Menlo Park Mall in Edison, New Jersey is one of the last places I wanted to be on a Wednesday night during Advent. And yet, I spent nearly three hours there tonight while our 16-year-old shopped for a winter coat and some clothes for upcoming Christmas parties. I spent most of my time sitting in the food court and contemplating what Monseigneur Luigi Giussani called "the domination of preconception, the tyranny of prejudice."
You see, the mall visit shattered a lot of my preconceptions and consequently brought me gift I did not foresee.
Once upon a time, I was a retail reporter, an odd occupation for a woman with an aversion to shopping. I'm not fond of crowds, especially at malls, which are windowless, airless and feel sealed off from what I consider "real life," things like changing skies, shopkeepers I know by name. So I approached my job as a cultural anthropologist: what drives us to shop? And then I wondered: Why is it usually men sitting outside the mall shops on those benches, waiting for wives or girlfriends to finish spending money? I discovered marketing studies document how men and women shop differently. I shop like a man. I see shopping like a military maneuver; have a target, get in, grab the target and leave. Most women, on the other hand, see shopping as an experience. They like to dawdle, browse and linger.
So that is reason #1 I am not a mall person and didn't want to go to the mall tonight. Reason #2 is it's Advent and I am trying to focus on the religious, not consumer, nature of the season. And I am trying to shop locally, not at chain stores.
But then there is my son, the son who has been asking me for something like a month to take him shopping for a winter coat and for some new clothes, which he does need. He is a patient boy. I kept putting him off. He waited. He did not complain.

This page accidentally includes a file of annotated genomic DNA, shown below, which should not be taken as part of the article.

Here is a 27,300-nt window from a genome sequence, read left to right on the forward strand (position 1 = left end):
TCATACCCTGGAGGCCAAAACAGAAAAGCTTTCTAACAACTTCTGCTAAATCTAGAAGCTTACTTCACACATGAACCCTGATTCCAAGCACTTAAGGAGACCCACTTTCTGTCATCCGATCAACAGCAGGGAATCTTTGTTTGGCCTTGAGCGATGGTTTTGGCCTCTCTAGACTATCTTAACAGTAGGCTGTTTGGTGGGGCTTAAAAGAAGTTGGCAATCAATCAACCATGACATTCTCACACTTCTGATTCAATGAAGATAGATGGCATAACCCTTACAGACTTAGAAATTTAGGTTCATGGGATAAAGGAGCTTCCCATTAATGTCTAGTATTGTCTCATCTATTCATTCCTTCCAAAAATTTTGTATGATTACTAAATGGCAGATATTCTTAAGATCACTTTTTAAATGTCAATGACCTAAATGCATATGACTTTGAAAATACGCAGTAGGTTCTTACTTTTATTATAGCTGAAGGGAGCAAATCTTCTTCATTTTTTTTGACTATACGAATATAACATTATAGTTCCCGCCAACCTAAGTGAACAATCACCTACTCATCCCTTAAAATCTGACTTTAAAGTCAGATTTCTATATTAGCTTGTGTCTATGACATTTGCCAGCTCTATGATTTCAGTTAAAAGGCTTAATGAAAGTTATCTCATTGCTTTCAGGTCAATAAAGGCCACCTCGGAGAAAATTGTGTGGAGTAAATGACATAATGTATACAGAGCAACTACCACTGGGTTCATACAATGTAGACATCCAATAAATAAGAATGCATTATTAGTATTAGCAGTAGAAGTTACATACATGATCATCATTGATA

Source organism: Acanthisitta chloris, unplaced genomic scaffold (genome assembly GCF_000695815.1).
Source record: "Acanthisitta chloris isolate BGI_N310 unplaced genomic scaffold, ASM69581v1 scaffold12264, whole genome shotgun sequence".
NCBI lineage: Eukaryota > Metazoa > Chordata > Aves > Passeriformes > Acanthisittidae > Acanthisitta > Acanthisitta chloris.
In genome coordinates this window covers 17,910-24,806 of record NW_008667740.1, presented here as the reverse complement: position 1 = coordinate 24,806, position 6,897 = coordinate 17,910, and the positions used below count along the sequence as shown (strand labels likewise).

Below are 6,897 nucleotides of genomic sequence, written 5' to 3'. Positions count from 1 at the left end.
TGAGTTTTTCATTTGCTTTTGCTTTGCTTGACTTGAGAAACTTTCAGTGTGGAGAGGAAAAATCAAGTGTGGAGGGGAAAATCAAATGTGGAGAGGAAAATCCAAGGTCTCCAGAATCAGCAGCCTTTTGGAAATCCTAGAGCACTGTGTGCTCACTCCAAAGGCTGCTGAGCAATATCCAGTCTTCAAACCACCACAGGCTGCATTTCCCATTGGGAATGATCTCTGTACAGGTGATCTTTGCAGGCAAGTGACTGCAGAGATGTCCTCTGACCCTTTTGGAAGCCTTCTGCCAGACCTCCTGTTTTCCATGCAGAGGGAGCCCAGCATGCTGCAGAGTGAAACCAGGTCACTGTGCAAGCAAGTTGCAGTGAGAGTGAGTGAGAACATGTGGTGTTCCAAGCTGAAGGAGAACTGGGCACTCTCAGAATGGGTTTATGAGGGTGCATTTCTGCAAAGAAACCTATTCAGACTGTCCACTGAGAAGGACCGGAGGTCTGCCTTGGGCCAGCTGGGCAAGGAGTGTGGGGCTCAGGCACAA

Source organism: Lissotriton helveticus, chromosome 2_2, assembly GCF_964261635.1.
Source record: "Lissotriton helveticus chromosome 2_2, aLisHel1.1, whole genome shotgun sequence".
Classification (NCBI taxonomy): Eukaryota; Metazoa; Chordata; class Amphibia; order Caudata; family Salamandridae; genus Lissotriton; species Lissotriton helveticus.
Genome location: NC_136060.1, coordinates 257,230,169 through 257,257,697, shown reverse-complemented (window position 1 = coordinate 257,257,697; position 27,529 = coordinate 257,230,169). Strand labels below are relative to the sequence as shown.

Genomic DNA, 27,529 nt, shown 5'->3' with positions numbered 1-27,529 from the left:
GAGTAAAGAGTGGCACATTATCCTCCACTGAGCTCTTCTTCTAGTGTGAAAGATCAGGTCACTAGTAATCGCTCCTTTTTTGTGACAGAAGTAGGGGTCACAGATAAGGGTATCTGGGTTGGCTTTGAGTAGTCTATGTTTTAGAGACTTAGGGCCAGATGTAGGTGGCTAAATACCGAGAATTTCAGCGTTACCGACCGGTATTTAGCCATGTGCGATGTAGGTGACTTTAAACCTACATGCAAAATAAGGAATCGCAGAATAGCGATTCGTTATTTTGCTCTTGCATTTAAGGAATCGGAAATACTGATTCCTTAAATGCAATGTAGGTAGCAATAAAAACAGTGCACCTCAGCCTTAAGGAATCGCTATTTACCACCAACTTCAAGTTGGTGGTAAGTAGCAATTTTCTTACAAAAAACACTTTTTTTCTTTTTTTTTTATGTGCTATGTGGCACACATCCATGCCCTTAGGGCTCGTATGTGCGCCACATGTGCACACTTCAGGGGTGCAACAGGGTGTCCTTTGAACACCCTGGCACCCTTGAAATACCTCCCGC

Finally, I promised him I would take him tonight and I did, even though what I wanted and felt that I needed most after pulling into our driveway after a long, slightly difficult day teaching, was a nap. I was mistaken. Sometimes, what we think we need is just a way to shut out reality.
I was struck, when we arrived at the mall, at how pretty it was: the Fortunoff store at the entrance had dozens of beautifully lit trees and inside the mall it was clean, and sparkly and shining with lights.
My first stop was for dinner in the food court. I encountered a friend from our former parish with two of her teenaged sons. As my son went off to shop, she and I chatted over dinner about her eldest son and his plans for life after high school. It was wonderful to reconnect.
Later, I felt an unexpected and overwhelming sense of peace as I walked through the mall later and watched families with young children. People looked happy to be there. I was humbled and happy about the disconnect between my preconceptions and the reality in front of me at the mall.
Giussani, who founded the ecclesiastical movement Communion and Liberation, encourages people to take a good look at how they are living day by day.
"Starting with oneself means to observe one's own movements, taken off guard, within his or her daily experience. Hence the 'material' of our starting point will not be any sort of preconception about or artificial image of oneself, or even a definition of oneself, perhaps borrowed from current ideas and the dominant ideology."
I could not have expected at the start of a long day that a trip to the mall would end up feeling like an Advent gift from the One who made us.